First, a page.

It could be argued that BI has come of age because nowadays the talk is about real-time BI. Today decisions have to made quicker than ever before and organisations that implement real-time BI can get a competitive edge. Modern enterprise software automates many tasks such as data collation freeing up time for knowledge work. (Rivera, 2015)

BI came of age in the airline industry when Continental Airlines in the US used it to totally transform its market position from last place to a dominant role. The airline ploughed approximately $30M into its development of a new real-time BI setup involving hardware, software and staff recruitment and training. (Rivera, 2015)


Within a space of six years Continental Airlines’ BI infrastructure had achieved a 1000% ROI and over $500M thanks to cost savings and increased revenues. This was realised through real-time customer service engagement, improved baggage and complaint handling, cleverer pricing and more precise booking and arrival information.

Another BI coming of age story would be the global research-based biopharmaceutical company AstraZeneca’s through having 250 of their employees using state of the art BI software for reporting and analysing sales, market share, product performance and cost/profit data. The information harvested led to the capacity to make sharper business decisions positively effecting their bottom line. (Saylor, 2007)


Yet another example of a successful implementation that shows how BI can really shine is Comdata’s FleetAdvance which enables commercial transportation fleets make smarter fuelling decisions by helping them choose the best routes and generally better manage fuel costs through smarter purchasing decisions. This system like the others above process real-time transaction data and output easy to understand score cards on user-friendly dashboard displays. (Spaulding, 2014)


With the proliferation of online sales channels recently Brightpearl, the retail management company handles real-time data spanning all channel options for a client company ensuring to avoid double selling stock. Management using the software can get an instant snapshot of inventory and cash flow levels, facilitating a more efficient business overall. (Rivera, 2015)


The above are stellar examples of the effective implementation of BI, but has it come of age. I think these case studies show that it has. However can we say that BI has come of age universally in modern business settings? Perhaps not.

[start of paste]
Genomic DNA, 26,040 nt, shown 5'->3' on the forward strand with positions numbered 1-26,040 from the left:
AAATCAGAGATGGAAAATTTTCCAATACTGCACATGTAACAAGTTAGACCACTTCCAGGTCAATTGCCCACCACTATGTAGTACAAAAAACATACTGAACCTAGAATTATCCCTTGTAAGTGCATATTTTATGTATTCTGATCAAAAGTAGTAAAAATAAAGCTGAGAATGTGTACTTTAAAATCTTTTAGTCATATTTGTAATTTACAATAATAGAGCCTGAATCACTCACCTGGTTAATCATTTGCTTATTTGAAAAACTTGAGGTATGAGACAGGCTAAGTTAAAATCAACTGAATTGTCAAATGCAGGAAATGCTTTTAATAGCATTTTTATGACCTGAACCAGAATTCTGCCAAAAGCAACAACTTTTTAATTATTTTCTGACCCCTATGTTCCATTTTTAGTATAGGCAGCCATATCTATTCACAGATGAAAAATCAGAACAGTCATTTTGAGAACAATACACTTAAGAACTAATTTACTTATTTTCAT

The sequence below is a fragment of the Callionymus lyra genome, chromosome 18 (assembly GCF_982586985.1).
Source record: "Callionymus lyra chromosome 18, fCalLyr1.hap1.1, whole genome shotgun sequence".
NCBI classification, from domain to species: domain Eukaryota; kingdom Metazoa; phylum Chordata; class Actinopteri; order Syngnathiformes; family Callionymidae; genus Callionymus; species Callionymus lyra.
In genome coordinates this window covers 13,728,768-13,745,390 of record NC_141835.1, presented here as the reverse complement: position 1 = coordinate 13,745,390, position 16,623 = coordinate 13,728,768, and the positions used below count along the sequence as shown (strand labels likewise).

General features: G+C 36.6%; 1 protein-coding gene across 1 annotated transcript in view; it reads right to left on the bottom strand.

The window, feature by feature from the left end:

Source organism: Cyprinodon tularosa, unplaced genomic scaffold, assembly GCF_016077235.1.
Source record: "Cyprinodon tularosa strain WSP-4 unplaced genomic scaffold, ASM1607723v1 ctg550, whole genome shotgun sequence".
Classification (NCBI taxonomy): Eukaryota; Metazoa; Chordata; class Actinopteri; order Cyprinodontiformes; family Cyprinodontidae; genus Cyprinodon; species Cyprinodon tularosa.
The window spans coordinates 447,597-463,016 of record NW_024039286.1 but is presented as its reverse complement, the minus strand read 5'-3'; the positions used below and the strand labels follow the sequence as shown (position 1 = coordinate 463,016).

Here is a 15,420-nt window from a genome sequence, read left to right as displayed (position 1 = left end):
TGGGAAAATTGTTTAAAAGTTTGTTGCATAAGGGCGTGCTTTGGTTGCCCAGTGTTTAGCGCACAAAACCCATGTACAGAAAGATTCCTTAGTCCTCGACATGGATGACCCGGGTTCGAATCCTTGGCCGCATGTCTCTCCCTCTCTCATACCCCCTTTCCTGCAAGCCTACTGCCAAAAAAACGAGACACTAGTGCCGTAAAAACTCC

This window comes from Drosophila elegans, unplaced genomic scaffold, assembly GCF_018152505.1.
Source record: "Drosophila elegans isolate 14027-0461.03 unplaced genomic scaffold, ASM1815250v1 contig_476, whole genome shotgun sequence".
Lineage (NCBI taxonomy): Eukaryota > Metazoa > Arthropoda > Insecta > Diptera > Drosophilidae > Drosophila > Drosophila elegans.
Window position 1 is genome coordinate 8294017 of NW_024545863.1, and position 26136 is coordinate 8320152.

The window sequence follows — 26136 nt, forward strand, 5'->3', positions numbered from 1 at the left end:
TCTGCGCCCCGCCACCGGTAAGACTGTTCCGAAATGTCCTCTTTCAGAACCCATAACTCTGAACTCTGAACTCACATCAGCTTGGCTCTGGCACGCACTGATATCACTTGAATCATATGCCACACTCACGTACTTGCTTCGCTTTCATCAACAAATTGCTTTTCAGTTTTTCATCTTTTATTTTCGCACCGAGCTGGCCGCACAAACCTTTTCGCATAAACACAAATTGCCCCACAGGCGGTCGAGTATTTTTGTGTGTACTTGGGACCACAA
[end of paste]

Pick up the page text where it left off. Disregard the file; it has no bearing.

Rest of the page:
A recent survey of the use of BI in the finance and energy industry showed a surprising low level of proactive use of BI in companies surveyed. It found that only 20% of companies in these industries showed an interest in BI specialties like scorecards, dashboards and analytics techniques conducted in real-time. For a majority of respondents the analysis was reactive and historical where they relied on spreadsheets, manual data manipulation and periodic reports. (Groenfeldt, 2014)

A SunGard spokesman stated that ‘many companies don’t want to replace different systems with a single system because each of those is best in class and does what it is supposed to do.’ Also when an organisations business spans across geographic regions there is the issue of uniformity of naming conventions and data models. (Groenfeldt, 2014)

The majority of respondents used middleware and analytical tools like Tableau, Business Objects, Microstrategy and Cognos rather than a unique single real-time system. For these companies it could be said that BI has not yet come of age. (Groenfeldt, 2014)

In the future it is likely that more and more companies will come on board with real-time unified BI systems that are flexible enough to cope with regional and international differences in business practices and underlying models. And of course it will be cheaper to buy these enterprise solutions, more than likely as Moore’s law is still very much valid.


Groenfeldt, Tom. ‘Business Intelligence (BI) Isn’t. Very Intelligent. Yet.’. Forbes. N.p., 2014. Web. 23 Apr. 2015.

Laudon, Kenneth C, and Jane Price Laudon. Management Information Systems. Upper Saddle River, NJ: Prentice Hall, 2000. Print.

Rivera, Maricel. ‘Real-Time Business Intelligence In The Real World — TDWI’. N.p., 2015. Web. 23 Apr. 2015.

Saylor, Michael J. Customer Success With Microstrategy Business Intelligence. 1st ed. Microstrategy Incorporated, 2007. Web. 23 Apr. 2015.

Selig, Abe. ‘Buzzword Breakdown 2.0: 5 Baffling BI Terms Explained’. N.p., 2015. Web. 23 Apr. 2015.

Spaulding, Jennifer. ‘Comdata And Credera™ Business Intelligence Collaboration Receives TDWI 2014 Best Practices Award – Blog.Credera.Com’. N.p., 2014. Web. 23 Apr. 2015.

The Three Vs of Big Data and Are They Useful in Data Management?

There are so many definitions flying around these days in the world of big data. ‘Data management’ is a bit of a 80s concept that according to the DAMA Data Management Body of Knowledge (DAMA-DMBOK) is:

‘Data management is the development, execution and supervision of plans, policies, programs and practices that control, protect, deliver and enhance the value of data and information assets.’

I contend that the three Vs are useful in understanding the world of data management and big data. Svetlana Sicular, a research director at Gartner, where she focuses on big data, data governance, and enterprise information management disclosed in a Forbes article, that she regularly uses the three Vs with her clients to explain data analytics and ‘not just to set a common ground, but to point out where big data challenges and opportunities are.’ (Sicular, 2013)